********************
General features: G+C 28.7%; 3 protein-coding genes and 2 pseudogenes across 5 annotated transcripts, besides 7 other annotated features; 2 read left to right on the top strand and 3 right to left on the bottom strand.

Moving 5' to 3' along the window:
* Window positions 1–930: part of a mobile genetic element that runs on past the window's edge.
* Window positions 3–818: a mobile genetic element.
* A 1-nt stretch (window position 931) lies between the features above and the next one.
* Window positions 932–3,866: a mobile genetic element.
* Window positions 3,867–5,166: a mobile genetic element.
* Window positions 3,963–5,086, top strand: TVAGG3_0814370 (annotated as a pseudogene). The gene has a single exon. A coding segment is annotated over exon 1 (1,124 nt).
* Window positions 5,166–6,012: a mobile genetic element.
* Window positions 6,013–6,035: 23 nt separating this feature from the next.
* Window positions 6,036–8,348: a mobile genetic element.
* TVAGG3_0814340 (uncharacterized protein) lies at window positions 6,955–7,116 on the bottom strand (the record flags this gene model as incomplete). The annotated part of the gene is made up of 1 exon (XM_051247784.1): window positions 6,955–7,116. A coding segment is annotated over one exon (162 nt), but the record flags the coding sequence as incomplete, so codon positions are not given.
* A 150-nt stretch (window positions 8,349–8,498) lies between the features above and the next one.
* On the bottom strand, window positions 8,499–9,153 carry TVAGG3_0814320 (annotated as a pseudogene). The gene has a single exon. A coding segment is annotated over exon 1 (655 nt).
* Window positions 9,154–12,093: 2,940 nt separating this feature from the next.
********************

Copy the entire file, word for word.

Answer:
General features: G+C 28.7%; 3 protein-coding genes and 2 pseudogenes across 5 annotated transcripts, besides 7 other annotated features; 2 read left to right on the top strand and 3 right to left on the bottom strand.

Moving 5' to 3' along the window:
* Window positions 1–930: part of a mobile genetic element that runs on past the window's edge.
* Window positions 3–818: a mobile genetic element.
* A 1-nt stretch (window position 931) lies between the features above and the next one.
* Window positions 932–3,866: a mobile genetic element.
* Window positions 3,867–5,166: a mobile genetic element.
* Window positions 3,963–5,086, top strand: TVAGG3_0814370 (annotated as a pseudogene). The gene has a single exon. A coding segment is annotated over exon 1 (1,124 nt).
* Window positions 5,166–6,012: a mobile genetic element.
* Window positions 6,013–6,035: 23 nt separating this feature from the next.
* Window positions 6,036–8,348: a mobile genetic element.
* TVAGG3_0814340 (uncharacterized protein) lies at window positions 6,955–7,116 on the bottom strand (the record flags this gene model as incomplete). The annotated part of the gene is made up of 1 exon (XM_051247784.1): window positions 6,955–7,116. A coding segment is annotated over one exon (162 nt), but the record flags the coding sequence as incomplete, so codon positions are not given.
* A 150-nt stretch (window positions 8,349–8,498) lies between the features above and the next one.
* On the bottom strand, window positions 8,499–9,153 carry TVAGG3_0814320 (annotated as a pseudogene). The gene has a single exon. A coding segment is annotated over exon 1 (655 nt).
* Window positions 9,154–12,093: 2,940 nt separating this feature from the next.